No 'imminent danger' to pensions
Early indicators suggest 3,000 to 6,000 state university employees will retire this year, says William Mabe, executive director of the State Universities Retirement System.
The state’s fiscal crisis has prompted legislators to reconsider how the pension system is funded, but there’s no “imminent danger” to state employees’ pensions, said William Mabe, executive director of the State Universities Retirement System.
“The plan is secure,” Mabe said. “You have a good pension plan it’s not as well funded as it should be. It’s over the longer haul that it becomes problematic.”
Mabe spoke at a panel Tuesday in Student Center East hosted by the Institute of Government and Public Affairs.
Panelists outlined pension changes considered by state legislators and a plan proposed by the IGPA.
Changes to the pension system could affect the university’s ability to recruit and retain faculty and staff, said Chancellor Paula Allen-Meares.
“All of this weighs heavily on members of our community, who are counting on their promised pensions for a secure retirement,” she said.
“Almost everyone agrees that we have a major problem with pensions in the state, but how do we address this problem?” said Fred Giertz, professor of economics at Urbana-Champaign and SURS board member.
Legislators are considering Senate Bill 512, which sets three tiers of pension benefits and costs for current employees. Under this legislation, sponsored by Rep. Tom Cross, state employees would either pay more to maintain the current level of benefits, pay less for reduced benefits or set up a self-managed plan.
University of Illinois leaders joined representatives from other universities to work against SB 512 in Springfield, said Kappy Laing, executive director of government relations. President Michael Hogan testified against the bill in May.
Pension legislation is “in limbo now,” Laing said. Gov. Pat Quinn alluded to the problem of pension funding in his budget address last month, but didn’t propose a plan, she said.
“I think there’s growing speculation now that the matter will be pushed off until after the general election next fall,” Laing said.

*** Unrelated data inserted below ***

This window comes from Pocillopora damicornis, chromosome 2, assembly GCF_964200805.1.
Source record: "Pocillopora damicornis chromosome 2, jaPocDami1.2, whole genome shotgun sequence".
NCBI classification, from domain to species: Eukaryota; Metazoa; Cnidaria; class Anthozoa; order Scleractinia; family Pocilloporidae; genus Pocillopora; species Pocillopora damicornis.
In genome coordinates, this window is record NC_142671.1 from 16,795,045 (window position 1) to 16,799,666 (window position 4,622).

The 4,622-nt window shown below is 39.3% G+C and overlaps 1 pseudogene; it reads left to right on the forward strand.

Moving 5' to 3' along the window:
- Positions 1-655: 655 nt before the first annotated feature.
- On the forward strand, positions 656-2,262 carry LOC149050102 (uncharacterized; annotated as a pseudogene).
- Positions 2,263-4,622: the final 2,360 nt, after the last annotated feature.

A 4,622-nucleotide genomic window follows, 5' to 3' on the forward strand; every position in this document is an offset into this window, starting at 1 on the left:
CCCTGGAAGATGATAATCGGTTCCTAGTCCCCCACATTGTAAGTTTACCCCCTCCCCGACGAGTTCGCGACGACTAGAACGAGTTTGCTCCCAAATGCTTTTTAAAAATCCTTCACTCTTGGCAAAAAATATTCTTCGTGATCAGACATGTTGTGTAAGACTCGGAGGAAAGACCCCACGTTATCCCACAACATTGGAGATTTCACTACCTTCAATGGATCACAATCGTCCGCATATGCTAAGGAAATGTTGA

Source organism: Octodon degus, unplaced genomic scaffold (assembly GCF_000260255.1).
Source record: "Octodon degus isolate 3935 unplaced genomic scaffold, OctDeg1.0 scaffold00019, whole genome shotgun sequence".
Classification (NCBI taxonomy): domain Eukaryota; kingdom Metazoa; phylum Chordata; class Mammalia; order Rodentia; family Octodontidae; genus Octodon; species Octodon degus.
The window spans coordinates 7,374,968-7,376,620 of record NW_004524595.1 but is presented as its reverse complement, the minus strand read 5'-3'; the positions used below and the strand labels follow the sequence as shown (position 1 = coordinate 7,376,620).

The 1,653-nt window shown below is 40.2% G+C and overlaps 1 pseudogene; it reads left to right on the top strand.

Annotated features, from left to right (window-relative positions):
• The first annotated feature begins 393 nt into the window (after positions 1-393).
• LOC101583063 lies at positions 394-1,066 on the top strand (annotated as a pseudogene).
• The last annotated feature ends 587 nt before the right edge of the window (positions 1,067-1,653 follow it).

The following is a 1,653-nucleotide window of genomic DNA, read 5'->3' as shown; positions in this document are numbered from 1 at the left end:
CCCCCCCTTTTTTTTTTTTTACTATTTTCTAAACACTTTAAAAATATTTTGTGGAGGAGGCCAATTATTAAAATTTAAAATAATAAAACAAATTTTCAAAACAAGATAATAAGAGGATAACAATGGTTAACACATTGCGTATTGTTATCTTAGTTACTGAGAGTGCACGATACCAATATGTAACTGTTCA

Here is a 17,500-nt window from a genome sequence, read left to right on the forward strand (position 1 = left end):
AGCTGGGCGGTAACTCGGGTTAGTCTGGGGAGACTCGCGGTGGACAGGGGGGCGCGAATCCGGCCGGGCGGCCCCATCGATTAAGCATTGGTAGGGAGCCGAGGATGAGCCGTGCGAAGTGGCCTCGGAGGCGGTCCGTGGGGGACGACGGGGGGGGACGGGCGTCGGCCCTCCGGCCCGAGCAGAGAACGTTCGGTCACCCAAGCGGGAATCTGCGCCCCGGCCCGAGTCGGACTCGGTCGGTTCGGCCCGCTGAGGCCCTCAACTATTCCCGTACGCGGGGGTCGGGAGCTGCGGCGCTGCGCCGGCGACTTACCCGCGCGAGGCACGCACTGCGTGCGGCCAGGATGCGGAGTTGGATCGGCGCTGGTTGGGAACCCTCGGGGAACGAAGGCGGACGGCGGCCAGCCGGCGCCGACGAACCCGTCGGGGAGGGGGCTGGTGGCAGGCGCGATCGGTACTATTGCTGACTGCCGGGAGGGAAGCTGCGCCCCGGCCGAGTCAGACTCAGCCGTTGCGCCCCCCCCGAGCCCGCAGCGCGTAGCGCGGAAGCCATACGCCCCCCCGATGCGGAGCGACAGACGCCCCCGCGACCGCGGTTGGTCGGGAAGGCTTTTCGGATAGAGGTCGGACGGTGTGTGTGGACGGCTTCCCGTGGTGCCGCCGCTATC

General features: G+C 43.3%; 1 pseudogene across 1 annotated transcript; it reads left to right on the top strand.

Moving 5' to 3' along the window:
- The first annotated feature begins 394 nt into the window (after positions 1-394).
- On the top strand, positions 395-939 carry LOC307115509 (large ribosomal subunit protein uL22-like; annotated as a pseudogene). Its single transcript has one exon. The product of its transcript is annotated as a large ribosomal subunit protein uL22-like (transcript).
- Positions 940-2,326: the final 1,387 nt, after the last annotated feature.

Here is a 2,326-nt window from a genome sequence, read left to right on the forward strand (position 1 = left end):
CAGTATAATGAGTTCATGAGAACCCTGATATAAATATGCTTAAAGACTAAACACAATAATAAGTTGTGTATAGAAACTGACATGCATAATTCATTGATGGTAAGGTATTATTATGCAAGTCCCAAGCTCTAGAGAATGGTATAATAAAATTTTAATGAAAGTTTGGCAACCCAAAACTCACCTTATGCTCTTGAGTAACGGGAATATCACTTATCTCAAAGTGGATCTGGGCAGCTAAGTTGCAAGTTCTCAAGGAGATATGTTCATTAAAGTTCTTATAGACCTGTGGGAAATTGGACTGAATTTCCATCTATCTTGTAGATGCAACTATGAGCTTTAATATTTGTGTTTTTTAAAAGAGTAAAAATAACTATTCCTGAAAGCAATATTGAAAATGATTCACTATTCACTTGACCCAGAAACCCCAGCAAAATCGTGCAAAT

Other suggested changes to the pension system have included requiring employers to pick up the state’s share of contributions, Giertz said.
This would force school districts and community colleges to seek property tax increases and universities to raise tuition, he said.
“We’re a long way away from any sort of resolution,” Giertz said.
The Institute of Government and Public Affairs proposed its own solution for funding the state pension system.
The plan aims to address the state’s financial crisis while providing a financially sustainable retirement plan for employees, said Jeffrey Brown, professor of finance at Urbana-Champaign.
“The plan recognizes that we need a pension system that provides a credible promise for the people we are hiring,” said Brown, who wrote the report with Robert Rich, director of the Institute of Government and Public Affairs.
The plan would change the pension funding system for employees hired after Jan. 1, 2011. It calls for both the university and employees to contribute a set percentage, with employees having the option of contributing more.
Employees currently contribute 8 percent of their salaries to their retirement fund, but the IGPA plan would gradually increase that amount, capping it at 10 to 11 percent, Brown said. The university would contribute about 2.25 percent.
Brown said he was frustrated that public debate on the pension system focuses largely on cost savings.
“Pensions are part of a compensation package and we are competing in a global labor market,” he said.
About 10,000 employees at state universities are eligible to retire this year, Mabe said.
“The question is, just what are they planning to do?” he said.
Early indicators suggest 3,000 to 6,000 state university employees will retire this year, Mabe said. The past average has been about 3,000.
“Our thinking is, a 35 to 50 percent increase in the number of retirees this year,” he said.
SURS surveyed about 1,200 workers who filed retirement applications this year. The 39 percent who responded said the top factors influencing their decision were changes in the Money Purchase Factor (used to calculate benefits for retirees) and the uncertainty of proposed pension legislation, Mabe said.
“People are essentially trying to freeze their benefits,” he said. “They are just tired of all of the uncertainty and saying, ‘I’m going to do something about it.’”
So far this fiscal year, the state has paid about 70 percent of payments billed by SURS.
“Sometimes, the biggest concern people have is, ‘Is my pension safe?,’ Mabe said.
“You will get your monthly payment people shouldn’t be worried about their retirement plan in the near future.”
If pension changes were enacted, they likely wouldn’t take effect for a year, Mabe said, so employees will have time to make a decision.
“It’s a big decision it’s an emotional decision and it’s a financial decision,” he said.
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